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If $(X,\omega)$ is a symplectic manifold and $J\colon TX \to TX$ is an almost complex structure, we know that $J$ is actually a complex structure if and only if the Nijenhuis tensor $N_J(\cdot,\cdot)$ of $J$ vanishes.

Assume $D\subset X$ is a J-invariant symplectic divisor (i.e. real codimension two). Under what condition on $J$, locally around points of $D$ (on some small open set around every $p\in D$), there are holomorphic functions

$$ F\colon U \to \mathbb{C}, \quad \bar\partial F =dF+i dF\circ J=0,$$ such that $D\cap U = F^{-1}(0)$.

** A weaker, and may be more feasible question is to ask for the $J$-holomorphicity only along $D$.

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The existence of a holomorphic function in a neighborhood is a strong condition. I don't think that there is any condition which may be written simply in terms of the derivatives of $J$ restricted to $D$. –  Brett Parker Jan 12 at 22:36
    
How about $J$-holomorphicity condition only along $D$? –  Mohammad F. Tehrani Jan 13 at 14:23
    
I know of two reasonable conditions on $J$ which are useful because they make holomorphic curves behave themselves well close to the divisor. One is the condition used by Eleny Ionel and Tom Parker in their construction of relative Gromov-Witten invariants, the other is my condition of a $\bar\partial \log$ compatible $J$ described in the last section of arxiv.org/abs/1108.3713 –  Brett Parker Jan 13 at 23:17

1 Answer 1

Your initial statement, that $X$ admits a complex structure if and only if $N_J=0$ is not correct. I think you mean that $J$ comes from a complex structure if and only if $N_J=0$; that is correct, but in principle $X$ could be a complex manifold and $J$ a non-integrable complex structure.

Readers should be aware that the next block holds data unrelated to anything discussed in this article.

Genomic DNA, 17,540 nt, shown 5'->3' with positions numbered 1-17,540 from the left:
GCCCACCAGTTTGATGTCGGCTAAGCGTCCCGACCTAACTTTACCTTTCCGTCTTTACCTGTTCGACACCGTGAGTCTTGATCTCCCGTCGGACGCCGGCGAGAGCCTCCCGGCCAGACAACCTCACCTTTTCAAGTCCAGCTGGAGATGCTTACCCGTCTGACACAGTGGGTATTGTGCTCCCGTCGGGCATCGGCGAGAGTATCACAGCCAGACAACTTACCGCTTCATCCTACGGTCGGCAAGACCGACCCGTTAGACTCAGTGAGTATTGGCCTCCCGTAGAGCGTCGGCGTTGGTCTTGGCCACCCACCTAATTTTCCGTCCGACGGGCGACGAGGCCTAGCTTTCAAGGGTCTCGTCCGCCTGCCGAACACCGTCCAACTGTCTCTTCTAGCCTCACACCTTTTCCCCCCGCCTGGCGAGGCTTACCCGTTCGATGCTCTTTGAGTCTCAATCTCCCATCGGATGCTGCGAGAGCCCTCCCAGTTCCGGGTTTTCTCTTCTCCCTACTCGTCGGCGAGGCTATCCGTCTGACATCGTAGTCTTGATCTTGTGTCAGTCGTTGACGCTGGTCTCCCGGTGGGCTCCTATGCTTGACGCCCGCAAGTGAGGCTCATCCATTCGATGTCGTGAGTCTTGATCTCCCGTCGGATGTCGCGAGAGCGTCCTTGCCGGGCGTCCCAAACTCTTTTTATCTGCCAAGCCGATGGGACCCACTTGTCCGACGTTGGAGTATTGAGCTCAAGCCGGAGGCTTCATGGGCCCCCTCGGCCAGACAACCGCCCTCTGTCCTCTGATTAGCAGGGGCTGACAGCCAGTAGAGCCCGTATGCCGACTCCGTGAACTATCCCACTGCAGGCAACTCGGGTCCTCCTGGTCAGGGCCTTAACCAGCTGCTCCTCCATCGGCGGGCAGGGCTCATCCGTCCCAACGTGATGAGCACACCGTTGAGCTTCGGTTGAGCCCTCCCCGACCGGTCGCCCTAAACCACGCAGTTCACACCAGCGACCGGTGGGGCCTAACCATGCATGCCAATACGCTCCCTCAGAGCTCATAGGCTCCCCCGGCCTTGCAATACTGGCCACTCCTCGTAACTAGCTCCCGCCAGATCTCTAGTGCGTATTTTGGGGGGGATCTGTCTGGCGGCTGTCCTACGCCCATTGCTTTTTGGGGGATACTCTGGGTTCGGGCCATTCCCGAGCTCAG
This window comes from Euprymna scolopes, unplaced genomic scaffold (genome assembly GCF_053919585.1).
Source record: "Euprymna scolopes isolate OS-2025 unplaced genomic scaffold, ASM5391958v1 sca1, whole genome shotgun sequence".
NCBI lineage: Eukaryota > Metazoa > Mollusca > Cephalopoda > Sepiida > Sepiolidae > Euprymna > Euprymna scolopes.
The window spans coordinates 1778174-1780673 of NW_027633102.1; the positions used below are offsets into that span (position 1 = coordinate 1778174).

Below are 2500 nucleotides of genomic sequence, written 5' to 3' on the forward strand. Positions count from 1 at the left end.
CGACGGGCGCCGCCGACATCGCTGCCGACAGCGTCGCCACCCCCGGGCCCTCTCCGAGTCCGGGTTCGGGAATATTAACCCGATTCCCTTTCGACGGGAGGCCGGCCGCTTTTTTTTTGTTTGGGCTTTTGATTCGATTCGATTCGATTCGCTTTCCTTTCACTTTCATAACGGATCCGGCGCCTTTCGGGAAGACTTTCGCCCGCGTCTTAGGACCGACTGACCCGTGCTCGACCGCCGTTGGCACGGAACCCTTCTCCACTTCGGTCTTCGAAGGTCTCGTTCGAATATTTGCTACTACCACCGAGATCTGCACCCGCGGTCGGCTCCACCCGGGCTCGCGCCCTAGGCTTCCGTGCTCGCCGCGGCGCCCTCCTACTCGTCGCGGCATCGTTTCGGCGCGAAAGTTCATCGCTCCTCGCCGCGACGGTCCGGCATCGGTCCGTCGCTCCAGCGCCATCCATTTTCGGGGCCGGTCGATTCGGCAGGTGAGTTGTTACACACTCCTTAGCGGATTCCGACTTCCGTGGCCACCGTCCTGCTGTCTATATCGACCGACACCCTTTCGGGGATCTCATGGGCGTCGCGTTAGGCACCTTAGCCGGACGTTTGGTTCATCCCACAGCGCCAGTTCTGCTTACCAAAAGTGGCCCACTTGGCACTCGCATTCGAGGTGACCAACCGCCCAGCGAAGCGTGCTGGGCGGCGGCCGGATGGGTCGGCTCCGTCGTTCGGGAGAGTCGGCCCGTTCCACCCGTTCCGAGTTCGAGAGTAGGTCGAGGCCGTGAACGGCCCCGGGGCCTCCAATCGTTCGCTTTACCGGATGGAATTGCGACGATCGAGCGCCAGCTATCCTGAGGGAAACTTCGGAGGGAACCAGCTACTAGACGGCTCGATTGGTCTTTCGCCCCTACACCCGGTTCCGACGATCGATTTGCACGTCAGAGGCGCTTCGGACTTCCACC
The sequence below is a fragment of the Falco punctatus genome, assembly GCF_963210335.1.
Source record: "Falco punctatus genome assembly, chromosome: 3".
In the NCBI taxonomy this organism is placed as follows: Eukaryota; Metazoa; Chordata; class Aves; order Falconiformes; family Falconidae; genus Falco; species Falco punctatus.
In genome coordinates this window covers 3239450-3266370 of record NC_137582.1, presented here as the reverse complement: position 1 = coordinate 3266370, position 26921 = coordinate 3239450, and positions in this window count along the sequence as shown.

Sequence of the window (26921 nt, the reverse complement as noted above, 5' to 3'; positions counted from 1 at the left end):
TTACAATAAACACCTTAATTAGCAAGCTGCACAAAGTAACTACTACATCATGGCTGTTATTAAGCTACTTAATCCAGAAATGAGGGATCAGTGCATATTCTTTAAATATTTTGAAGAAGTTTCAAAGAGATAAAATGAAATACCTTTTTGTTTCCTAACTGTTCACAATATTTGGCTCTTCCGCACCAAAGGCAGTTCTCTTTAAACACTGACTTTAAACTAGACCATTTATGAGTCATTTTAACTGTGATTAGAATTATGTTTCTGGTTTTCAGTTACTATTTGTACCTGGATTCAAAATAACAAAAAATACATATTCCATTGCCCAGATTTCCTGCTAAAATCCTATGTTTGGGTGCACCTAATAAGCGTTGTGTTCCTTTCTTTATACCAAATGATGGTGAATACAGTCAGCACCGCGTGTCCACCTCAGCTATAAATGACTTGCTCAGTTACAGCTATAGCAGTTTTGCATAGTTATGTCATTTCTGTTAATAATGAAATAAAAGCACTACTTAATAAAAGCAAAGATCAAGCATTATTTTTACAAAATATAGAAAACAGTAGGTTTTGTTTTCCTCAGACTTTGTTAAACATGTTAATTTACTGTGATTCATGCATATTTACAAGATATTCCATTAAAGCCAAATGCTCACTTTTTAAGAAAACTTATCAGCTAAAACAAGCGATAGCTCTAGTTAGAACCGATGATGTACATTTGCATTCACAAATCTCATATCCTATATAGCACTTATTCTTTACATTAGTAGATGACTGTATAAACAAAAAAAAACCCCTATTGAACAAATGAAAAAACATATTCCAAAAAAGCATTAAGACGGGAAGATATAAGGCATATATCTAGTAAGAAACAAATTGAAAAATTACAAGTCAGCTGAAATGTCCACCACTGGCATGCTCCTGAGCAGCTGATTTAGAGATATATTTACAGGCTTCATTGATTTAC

But that's just a minor mis-statement; I know it's not what you meant. So let me make a suggestion that could be more to the point (though I don't have an answer to your question).

The vanishing of $N_J$ is equivalent to saying that the associated $\bar \partial$ operator satisfies $\bar \partial^2 = 0$. This is a condition that gives the existence of a lot of holomorphic functions in a neighborhood (under sufficient regularity assumptions). When $\bar \partial ^2 \neq 0$, the conditions for finding local holomorphic functions is too overdetermined, and in general you will have no holomorphic functions at all. Constructing these holomorphic functions, when $\bar \partial ^2 =0$, is a PDE problem called the Newlander-Nirenberg theorem. Perhaps if you follow the proof of that theorem, you could tell if the vanishing of $\bar \partial ^2$ (or maybe $N_J$) along certain directions related to your divisor could allow you to construct the functions you seek.

There is yet another equivalent statement to integrability; it is that the following: The almost complex structure $J$ has eigenvalues $\pm \sqrt{-1}$ so the complexification $T_X \times \mathbb{C}$ of $T_X$ splits as a direct sum $T^{1,0}_X\oplus T^{0,1}_X$ of eigenvectors with eigenvalue $\sqrt{-1}$ and $-\sqrt{-1}$ respectively. Integrability means that $T^{1,0}_X$ is closed under (the complexification of the) Lie bracket. If you assume the underlying structure is real analytic, then this integrability condition can be used with the complex version of Frobenius' integrability condition to give you (locally) a complex manifold in the complexified tangent bundle that projects onto the base. This gives the complex structure of $X$. Perhaps this picture could help you construct the divisor from holomorphic functions in the real analytic case; then if you get a good answer in this case, you can follow the method of Newlander-Nirenberg to adapt things in the smooth case.

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